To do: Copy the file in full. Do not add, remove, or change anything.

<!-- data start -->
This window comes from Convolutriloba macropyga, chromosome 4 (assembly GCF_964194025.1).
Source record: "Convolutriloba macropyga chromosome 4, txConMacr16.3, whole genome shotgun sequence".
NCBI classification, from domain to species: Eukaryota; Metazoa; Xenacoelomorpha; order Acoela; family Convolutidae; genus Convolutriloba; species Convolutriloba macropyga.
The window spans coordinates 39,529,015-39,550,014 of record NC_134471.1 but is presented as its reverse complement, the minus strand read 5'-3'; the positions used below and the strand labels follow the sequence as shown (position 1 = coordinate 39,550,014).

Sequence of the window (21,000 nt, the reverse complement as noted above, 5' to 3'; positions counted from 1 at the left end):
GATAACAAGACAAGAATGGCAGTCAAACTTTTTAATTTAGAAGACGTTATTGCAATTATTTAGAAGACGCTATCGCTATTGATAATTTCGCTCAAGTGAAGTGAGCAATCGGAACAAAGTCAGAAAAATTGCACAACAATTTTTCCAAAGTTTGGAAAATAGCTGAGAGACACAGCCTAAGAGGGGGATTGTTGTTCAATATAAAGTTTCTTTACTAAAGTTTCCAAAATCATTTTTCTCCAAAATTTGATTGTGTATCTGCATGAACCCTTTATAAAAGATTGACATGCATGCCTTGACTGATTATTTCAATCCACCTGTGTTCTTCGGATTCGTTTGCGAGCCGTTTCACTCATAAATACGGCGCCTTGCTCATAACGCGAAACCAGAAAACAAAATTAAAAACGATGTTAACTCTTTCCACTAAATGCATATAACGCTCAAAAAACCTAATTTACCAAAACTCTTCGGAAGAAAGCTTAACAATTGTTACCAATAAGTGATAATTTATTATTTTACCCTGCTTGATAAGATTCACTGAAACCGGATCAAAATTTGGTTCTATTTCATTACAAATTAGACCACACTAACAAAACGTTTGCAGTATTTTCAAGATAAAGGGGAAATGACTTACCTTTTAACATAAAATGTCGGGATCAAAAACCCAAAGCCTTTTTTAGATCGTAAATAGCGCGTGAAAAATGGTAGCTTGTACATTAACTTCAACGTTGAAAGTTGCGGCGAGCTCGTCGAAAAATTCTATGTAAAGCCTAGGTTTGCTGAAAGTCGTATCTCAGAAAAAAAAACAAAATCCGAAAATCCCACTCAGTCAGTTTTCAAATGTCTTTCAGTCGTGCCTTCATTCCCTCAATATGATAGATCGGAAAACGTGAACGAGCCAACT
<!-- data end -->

This window comes from Convolutriloba macropyga, chromosome 4 (assembly GCF_964194025.1).
Source record: "Convolutriloba macropyga chromosome 4, txConMacr16.3, whole genome shotgun sequence".
NCBI classification, from domain to species: Eukaryota; Metazoa; Xenacoelomorpha; order Acoela; family Convolutidae; genus Convolutriloba; species Convolutriloba macropyga.
The window spans coordinates 39,529,015-39,550,014 of record NC_134471.1 but is presented as its reverse complement, the minus strand read 5'-3'; the positions used below and the strand labels follow the sequence as shown (position 1 = coordinate 39,550,014).

Sequence of the window (21,000 nt, the reverse complement as noted above, 5' to 3'; positions counted from 1 at the left end):
GATAACAAGACAAGAATGGCAGTCAAACTTTTTAATTTAGAAGACGTTATTGCAATTATTTAGAAGACGCTATCGCTATTGATAATTTCGCTCAAGTGAAGTGAGCAATCGGAACAAAGTCAGAAAAATTGCACAACAATTTTTCCAAAGTTTGGAAAATAGCTGAGAGACACAGCCTAAGAGGGGGATTGTTGTTCAATATAAAGTTTCTTTACTAAAGTTTCCAAAATCATTTTTCTCCAAAATTTGATTGTGTATCTGCATGAACCCTTTATAAAAGATTGACATGCATGCCTTGACTGATTATTTCAATCCACCTGTGTTCTTCGGATTCGTTTGCGAGCCGTTTCACTCATAAATACGGCGCCTTGCTCATAACGCGAAACCAGAAAACAAAATTAAAAACGATGTTAACTCTTTCCACTAAATGCATATAACGCTCAAAAAACCTAATTTACCAAAACTCTTCGGAAGAAAGCTTAACAATTGTTACCAATAAGTGATAATTTATTATTTTACCCTGCTTGATAAGATTCACTGAAACCGGATCAAAATTTGGTTCTATTTCATTACAAATTAGACCACACTAACAAAACGTTTGCAGTATTTTCAAGATAAAGGGGAAATGACTTACCTTTTAACATAAAATGTCGGGATCAAAAACCCAAAGCCTTTTTTAGATCGTAAATAGCGCGTGAAAAATGGTAGCTTGTACATTAACTTCAACGTTGAAAGTTGCGGCGAGCTCGTCGAAAAATTCTATGTAAAGCCTAGGTTTGCTGAAAGTCGTATCTCAGAAAAAAAAACAAAATCCGAAAATCCCACTCAGTCAGTTTTCAAATGTCTTTCAGTCGTGCCTTCATTCCCTCAATATGATAGATCGGAAAACGTGAACGAGCCAACT